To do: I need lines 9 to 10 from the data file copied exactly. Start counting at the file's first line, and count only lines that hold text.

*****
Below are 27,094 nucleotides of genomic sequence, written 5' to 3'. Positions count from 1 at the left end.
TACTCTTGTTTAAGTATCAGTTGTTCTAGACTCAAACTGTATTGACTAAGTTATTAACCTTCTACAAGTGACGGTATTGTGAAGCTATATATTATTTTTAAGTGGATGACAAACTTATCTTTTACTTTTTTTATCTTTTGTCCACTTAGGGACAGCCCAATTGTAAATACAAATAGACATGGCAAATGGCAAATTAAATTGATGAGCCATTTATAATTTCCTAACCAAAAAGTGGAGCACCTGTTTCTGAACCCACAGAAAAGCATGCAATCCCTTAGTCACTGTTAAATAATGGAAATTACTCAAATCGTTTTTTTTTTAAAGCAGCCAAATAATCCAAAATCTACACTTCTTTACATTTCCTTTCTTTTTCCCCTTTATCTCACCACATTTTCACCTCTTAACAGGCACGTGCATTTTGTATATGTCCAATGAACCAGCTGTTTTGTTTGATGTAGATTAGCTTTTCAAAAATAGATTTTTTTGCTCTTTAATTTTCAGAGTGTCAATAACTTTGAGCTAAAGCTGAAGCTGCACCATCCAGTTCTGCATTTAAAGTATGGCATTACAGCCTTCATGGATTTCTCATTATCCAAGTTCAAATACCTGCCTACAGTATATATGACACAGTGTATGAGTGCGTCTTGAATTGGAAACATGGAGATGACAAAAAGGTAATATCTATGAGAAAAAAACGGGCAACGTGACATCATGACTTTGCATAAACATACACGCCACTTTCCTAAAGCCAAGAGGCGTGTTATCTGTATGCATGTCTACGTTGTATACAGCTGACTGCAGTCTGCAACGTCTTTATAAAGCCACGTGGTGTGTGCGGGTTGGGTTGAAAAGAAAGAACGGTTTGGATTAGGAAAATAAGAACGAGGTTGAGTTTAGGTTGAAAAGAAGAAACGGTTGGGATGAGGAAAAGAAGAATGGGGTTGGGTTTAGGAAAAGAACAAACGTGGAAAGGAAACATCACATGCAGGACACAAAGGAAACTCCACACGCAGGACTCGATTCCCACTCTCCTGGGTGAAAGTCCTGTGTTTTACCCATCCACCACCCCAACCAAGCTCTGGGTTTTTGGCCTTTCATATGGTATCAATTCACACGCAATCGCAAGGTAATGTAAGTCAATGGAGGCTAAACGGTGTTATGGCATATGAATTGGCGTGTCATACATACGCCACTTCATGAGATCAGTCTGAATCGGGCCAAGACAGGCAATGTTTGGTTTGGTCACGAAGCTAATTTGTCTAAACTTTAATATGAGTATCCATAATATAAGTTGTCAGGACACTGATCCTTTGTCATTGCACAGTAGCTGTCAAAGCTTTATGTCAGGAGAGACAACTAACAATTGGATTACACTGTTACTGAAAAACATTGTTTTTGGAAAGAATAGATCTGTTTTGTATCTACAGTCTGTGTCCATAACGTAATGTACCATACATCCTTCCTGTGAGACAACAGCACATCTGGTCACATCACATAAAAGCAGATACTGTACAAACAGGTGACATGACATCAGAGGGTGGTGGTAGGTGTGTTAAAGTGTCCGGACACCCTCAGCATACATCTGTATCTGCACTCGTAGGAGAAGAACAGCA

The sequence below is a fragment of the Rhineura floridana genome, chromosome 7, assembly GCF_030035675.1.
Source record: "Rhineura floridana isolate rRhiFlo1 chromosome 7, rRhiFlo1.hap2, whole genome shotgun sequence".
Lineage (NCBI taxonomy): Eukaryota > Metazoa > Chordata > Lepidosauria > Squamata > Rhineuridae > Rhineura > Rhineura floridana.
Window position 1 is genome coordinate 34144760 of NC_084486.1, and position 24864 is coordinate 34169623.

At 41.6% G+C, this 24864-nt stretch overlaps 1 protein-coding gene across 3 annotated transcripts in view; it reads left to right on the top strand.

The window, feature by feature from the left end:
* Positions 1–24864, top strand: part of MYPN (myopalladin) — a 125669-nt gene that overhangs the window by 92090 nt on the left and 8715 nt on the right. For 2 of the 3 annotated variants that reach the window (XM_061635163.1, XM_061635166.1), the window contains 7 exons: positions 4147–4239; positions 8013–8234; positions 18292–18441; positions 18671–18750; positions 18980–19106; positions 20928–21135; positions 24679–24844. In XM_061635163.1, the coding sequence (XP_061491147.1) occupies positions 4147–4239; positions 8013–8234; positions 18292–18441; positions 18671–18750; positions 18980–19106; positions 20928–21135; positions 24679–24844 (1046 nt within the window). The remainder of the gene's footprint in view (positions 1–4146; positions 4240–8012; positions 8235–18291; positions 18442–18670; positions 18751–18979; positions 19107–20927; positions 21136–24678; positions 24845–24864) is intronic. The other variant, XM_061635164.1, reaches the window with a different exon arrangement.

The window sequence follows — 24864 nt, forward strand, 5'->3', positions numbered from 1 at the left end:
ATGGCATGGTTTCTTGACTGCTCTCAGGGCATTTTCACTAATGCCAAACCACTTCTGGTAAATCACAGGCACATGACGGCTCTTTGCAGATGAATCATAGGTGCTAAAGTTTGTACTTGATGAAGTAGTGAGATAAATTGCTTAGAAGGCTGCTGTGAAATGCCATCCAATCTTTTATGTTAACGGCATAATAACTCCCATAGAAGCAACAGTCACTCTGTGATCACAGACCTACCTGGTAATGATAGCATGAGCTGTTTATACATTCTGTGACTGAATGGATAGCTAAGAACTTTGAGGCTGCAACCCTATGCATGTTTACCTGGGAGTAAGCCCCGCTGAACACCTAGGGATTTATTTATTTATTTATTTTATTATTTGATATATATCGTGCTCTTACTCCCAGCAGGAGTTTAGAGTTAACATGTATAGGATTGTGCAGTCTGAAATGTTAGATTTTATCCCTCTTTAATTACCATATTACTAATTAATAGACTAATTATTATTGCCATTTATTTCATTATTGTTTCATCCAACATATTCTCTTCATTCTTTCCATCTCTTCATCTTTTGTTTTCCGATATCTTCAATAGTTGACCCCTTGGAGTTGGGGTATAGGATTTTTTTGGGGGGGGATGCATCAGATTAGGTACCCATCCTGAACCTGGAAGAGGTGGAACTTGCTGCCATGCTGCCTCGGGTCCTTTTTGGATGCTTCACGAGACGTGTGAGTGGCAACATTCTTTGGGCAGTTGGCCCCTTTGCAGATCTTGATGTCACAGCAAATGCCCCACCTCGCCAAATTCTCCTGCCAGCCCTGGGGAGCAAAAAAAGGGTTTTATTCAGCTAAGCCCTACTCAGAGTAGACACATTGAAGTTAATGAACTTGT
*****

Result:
* Positions 1–24864, top strand: part of MYPN (myopalladin) — a 125669-nt gene that overhangs the window by 92090 nt on the left and 8715 nt on the right. For 2 of the 3 annotated variants that reach the window (XM_061635163.1, XM_061635166.1), the window contains 7 exons: positions 4147–4239; positions 8013–8234; positions 18292–18441; positions 18671–18750; positions 18980–19106; positions 20928–21135; positions 24679–24844. In XM_061635163.1, the coding sequence (XP_061491147.1) occupies positions 4147–4239; positions 8013–8234; positions 18292–18441; positions 18671–18750; positions 18980–19106; positions 20928–21135; positions 24679–24844 (1046 nt within the window). The remainder of the gene's footprint in view (positions 1–4146; positions 4240–8012; positions 8235–18291; positions 18442–18670; positions 18751–18979; positions 19107–20927; positions 21136–24678; positions 24845–24864) is intronic. The other variant, XM_061635164.1, reaches the window with a different exon arrangement.

The window sequence follows — 24864 nt, forward strand, 5'->3', positions numbered from 1 at the left end: